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Despite Pastor Brunson’s Release, Religious Freedom Concerns Persist in Turkey

On Friday, a Turkish court revised its ruling against U.S. citizen Andrew Brunson. This allowed the Presbyterian minister to return to the U.S. after nearly two years in prison. Religious leaders across theological and political spectrums praised the Trump administration’s role in ensuring his freedom.

“We’re glad for the result today,” said Travis Weber, vice president of policy at Family Research Council. He was inside the courtroom in Izmir, Turkey on Friday morning. “As the case gained traction in the United States, the administration began highlighting it very publicly. These injustices took a while to correct.”

However, several sources note significant concerns surround Turkey. “Turkey continues to hold an estimated twenty Turkish-Americans,” stated The Lantos Foundation for Human Rights and Justice. “Since 2016, as many as 160,000 people in Turkey have been arrested, detained or fired from their jobs.”

The nonprofit group called out “growing authoritarianism on the part of Mr. Erdogan,” referring to the Turkish President. Since 2014, Recep Tayyip Erdogan (pronounced “air-doh-wan”) has signaled his intentions to re-establish a form of Islamist rule in Turkey.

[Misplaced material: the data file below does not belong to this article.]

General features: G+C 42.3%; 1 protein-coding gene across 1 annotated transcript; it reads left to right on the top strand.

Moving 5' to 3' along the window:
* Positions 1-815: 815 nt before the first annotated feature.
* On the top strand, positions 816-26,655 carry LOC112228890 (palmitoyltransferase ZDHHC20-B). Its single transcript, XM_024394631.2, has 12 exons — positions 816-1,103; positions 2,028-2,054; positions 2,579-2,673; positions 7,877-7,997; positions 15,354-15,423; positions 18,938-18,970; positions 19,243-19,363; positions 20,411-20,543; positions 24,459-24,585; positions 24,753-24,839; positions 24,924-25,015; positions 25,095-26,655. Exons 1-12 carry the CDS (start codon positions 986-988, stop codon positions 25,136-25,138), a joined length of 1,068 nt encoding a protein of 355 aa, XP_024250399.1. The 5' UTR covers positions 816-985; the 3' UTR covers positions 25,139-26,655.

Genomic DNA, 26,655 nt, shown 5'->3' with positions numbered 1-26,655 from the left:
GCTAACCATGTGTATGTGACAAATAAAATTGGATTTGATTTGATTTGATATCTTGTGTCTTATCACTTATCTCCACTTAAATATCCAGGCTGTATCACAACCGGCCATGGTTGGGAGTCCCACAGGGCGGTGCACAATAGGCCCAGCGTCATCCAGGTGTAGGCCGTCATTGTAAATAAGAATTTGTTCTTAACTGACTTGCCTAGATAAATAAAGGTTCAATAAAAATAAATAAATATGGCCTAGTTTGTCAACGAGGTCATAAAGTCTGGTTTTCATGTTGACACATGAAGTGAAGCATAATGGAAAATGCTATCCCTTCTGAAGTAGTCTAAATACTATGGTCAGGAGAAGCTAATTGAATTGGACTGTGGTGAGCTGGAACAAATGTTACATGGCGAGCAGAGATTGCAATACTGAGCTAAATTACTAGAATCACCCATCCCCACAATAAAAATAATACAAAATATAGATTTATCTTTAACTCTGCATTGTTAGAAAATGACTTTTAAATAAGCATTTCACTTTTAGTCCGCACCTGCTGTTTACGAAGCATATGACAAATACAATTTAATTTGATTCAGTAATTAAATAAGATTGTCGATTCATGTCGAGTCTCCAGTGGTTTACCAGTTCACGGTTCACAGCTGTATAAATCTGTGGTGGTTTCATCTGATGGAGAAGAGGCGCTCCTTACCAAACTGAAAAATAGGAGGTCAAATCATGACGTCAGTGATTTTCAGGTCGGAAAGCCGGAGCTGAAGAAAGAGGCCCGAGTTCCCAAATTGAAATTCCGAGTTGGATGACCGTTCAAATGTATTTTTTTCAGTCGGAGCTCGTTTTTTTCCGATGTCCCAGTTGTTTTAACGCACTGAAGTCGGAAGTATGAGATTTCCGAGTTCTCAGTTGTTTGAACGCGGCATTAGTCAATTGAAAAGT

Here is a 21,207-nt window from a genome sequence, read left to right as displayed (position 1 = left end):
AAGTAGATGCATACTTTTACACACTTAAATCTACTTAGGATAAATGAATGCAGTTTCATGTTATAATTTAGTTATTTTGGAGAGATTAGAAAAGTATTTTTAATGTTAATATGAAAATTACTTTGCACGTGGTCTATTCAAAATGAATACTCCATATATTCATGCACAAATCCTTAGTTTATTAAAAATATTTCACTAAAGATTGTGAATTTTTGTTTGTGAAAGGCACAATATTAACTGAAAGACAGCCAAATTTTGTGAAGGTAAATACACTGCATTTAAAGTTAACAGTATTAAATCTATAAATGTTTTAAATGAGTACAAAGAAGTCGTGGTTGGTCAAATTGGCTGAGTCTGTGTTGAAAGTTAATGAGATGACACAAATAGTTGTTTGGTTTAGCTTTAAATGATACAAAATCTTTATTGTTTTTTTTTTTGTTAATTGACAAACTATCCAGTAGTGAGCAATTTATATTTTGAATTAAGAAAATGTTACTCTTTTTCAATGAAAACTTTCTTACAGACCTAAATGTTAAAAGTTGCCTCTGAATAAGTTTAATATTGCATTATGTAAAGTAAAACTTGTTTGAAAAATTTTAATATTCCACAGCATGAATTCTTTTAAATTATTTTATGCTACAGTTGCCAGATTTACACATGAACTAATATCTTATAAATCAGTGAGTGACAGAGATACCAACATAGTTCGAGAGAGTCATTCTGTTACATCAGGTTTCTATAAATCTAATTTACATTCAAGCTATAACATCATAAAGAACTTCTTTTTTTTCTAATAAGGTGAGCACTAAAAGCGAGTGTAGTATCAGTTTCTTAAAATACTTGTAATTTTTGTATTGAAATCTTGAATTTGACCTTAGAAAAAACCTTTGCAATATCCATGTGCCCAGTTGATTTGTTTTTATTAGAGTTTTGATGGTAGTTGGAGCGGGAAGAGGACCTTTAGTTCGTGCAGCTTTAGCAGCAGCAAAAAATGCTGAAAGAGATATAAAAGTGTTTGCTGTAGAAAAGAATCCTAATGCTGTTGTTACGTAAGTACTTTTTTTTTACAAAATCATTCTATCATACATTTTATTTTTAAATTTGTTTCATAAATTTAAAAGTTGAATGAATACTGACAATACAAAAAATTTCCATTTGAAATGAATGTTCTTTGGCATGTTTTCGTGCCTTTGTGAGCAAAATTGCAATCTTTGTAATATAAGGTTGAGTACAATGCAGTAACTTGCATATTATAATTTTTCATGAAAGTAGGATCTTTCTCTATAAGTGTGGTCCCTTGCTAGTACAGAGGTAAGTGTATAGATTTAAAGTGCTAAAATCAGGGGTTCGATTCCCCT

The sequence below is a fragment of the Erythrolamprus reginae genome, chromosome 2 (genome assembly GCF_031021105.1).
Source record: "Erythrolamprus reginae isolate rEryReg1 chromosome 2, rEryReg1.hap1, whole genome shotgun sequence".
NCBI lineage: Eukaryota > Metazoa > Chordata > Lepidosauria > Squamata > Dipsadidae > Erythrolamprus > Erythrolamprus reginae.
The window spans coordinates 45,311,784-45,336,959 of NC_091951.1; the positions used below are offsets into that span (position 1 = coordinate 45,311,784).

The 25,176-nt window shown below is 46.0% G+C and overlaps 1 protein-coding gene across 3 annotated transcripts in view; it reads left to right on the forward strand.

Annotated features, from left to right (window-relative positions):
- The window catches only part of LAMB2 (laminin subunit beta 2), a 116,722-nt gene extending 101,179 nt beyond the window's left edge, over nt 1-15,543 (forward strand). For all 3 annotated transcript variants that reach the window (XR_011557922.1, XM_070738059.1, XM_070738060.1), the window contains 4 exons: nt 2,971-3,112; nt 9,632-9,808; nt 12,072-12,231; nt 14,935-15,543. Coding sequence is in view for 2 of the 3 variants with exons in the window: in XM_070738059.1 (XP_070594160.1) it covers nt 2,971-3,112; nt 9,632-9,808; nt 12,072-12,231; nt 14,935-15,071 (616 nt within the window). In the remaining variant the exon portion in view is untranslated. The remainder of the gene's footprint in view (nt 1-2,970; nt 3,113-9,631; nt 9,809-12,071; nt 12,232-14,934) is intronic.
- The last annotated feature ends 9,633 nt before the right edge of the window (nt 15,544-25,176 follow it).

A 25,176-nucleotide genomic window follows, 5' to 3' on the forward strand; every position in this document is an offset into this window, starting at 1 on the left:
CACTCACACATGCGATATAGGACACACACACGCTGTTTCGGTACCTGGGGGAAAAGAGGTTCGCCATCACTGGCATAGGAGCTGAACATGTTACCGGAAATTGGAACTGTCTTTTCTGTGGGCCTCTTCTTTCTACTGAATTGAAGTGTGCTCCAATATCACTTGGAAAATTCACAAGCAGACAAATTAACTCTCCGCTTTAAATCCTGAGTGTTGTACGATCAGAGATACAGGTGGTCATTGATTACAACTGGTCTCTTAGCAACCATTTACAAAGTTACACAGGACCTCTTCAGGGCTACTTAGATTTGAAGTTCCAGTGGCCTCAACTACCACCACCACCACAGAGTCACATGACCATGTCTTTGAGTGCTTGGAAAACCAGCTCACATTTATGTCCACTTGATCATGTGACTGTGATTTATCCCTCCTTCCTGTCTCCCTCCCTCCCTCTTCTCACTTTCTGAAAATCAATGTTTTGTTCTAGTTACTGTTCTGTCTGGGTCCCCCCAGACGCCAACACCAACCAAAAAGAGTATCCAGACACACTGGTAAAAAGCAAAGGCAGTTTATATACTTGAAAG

These policies have led to a decline in democracy and human rights in the nation.

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“It certainly is a great first step,” says Ninar Keyrouz of Brunson’s release. She serves as director of media for In Defense of Christians (IDC). “This is a day of hope for all the prisoners in Turkey who are jailed on the basis of expressing their political or religious views.”

Born in Lebanon and often traveling across the Mideast, Keyrouz affirms others’ concerns. ”I’m not sure how empowering it is for Christians in Turkey today,” she says. “There needs to be a lot more done.”

Read more at The Stream. 

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